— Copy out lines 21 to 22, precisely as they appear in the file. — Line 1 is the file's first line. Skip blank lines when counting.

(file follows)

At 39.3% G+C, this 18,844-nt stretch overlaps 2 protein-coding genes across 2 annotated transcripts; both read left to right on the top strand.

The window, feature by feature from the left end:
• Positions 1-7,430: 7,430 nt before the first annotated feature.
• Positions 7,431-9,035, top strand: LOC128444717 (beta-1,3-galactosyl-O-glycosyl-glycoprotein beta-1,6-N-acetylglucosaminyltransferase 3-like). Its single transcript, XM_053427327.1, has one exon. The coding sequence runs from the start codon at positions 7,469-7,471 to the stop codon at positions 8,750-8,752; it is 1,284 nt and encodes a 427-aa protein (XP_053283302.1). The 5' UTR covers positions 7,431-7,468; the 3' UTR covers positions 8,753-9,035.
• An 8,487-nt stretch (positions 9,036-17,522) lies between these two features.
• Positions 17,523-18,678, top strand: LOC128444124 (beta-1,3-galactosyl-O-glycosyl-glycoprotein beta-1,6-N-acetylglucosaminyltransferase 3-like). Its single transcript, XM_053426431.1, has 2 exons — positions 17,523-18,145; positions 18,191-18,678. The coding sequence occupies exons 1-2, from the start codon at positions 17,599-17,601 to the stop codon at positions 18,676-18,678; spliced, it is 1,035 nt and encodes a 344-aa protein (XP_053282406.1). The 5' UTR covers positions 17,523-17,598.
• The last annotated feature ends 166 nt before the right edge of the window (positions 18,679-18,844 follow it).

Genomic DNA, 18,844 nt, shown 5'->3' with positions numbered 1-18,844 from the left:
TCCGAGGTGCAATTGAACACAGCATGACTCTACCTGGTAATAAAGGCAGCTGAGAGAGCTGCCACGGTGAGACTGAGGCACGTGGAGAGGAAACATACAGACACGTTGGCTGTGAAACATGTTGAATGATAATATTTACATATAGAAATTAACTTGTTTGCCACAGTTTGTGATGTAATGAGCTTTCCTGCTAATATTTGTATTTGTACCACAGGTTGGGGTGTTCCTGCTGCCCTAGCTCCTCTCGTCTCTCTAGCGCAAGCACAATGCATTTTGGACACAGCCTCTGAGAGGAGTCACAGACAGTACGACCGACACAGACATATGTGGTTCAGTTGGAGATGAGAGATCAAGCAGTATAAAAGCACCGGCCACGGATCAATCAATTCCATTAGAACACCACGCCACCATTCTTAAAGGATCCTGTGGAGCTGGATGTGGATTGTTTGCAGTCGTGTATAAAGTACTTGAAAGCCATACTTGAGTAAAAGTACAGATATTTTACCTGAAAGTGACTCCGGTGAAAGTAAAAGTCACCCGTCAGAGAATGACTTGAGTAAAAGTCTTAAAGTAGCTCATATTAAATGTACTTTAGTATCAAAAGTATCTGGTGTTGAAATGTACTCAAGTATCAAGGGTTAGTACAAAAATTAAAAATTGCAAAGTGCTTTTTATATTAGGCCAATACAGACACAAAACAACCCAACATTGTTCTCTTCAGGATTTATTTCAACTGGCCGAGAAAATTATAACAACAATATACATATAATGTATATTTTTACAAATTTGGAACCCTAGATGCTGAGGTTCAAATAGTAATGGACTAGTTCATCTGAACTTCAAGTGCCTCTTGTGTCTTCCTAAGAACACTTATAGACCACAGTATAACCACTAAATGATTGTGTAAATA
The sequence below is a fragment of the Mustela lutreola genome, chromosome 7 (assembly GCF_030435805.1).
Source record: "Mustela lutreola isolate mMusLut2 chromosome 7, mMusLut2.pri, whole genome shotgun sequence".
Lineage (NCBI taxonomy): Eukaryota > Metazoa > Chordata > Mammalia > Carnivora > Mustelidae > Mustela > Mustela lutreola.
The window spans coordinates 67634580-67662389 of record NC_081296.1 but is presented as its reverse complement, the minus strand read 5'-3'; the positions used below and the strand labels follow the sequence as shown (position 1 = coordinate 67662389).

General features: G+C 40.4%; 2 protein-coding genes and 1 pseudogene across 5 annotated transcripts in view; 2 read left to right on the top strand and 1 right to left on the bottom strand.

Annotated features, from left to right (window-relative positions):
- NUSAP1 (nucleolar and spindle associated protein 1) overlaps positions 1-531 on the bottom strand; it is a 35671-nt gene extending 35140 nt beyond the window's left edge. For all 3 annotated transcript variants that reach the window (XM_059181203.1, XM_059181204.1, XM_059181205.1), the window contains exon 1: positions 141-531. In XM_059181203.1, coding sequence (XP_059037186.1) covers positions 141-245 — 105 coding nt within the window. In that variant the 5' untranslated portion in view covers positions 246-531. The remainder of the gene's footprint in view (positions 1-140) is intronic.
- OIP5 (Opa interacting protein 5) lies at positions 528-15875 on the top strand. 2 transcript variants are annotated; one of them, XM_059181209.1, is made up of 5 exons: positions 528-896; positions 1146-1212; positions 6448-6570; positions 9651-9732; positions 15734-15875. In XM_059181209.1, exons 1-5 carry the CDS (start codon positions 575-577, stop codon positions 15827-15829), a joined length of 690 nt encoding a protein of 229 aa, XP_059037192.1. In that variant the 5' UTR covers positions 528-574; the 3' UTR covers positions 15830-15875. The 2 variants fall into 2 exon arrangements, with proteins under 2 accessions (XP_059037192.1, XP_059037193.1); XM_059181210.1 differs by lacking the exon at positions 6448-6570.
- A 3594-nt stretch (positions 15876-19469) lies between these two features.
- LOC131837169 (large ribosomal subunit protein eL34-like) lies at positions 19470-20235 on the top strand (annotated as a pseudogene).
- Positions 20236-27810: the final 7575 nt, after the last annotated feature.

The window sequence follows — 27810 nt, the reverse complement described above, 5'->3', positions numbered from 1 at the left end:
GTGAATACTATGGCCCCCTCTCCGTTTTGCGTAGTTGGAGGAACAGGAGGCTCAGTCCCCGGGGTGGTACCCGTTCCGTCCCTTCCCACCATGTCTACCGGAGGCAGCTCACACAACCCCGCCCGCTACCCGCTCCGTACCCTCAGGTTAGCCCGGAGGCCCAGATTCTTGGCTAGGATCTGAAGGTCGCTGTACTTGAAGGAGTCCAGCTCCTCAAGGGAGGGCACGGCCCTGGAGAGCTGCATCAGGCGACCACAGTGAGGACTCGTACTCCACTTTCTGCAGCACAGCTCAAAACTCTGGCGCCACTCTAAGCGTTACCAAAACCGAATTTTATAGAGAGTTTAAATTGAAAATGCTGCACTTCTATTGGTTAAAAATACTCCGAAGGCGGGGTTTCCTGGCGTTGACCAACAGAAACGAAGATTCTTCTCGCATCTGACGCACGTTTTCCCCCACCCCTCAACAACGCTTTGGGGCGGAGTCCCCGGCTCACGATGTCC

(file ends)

The window sequence follows — 27810 nt, the reverse complement described above, 5'->3', positions numbered from 1 at the left end:
GTGAATACTATGGCCCCCTCTCCGTTTTGCGTAGTTGGAGGAACAGGAGGCTCAGTCCCCGGGGTGGTACCCGTTCCGTCCCTTCCCACCATGTCTACCGGAGGCAGCTCACACAACCCCGCCCGCTACCCGCTCCGTACCCTCAGGTTAGCCCGGAGGCCCAGATTCTTGGCTAGGATCTGAAGGTCGCTGTACTTGAAGGAGTCCAGCTCCTCAAGGGAGGGCACGGCCCTGGAGAGCTGCATCAGGCGACCACAGTGAGGACTCGTACTCCACTTTCTGCAGCACAGCTCAAAACTCTGGCGCCACTCTAAGCGTTACCAAAACCGAATTTTATAGAGAGTTTAAATTGAAAATGCTGCACTTCTATTGGTTAAAAATACTCCGAAGGCGGGGTTTCCTGGCGTTGACCAACAGAAACGAAGATTCTTCTCGCATCTGACGCACGTTTTCCCCCACCCCTCAACAACGCTTTGGGGCGGAGTCCCCGGCTCACGATGTCC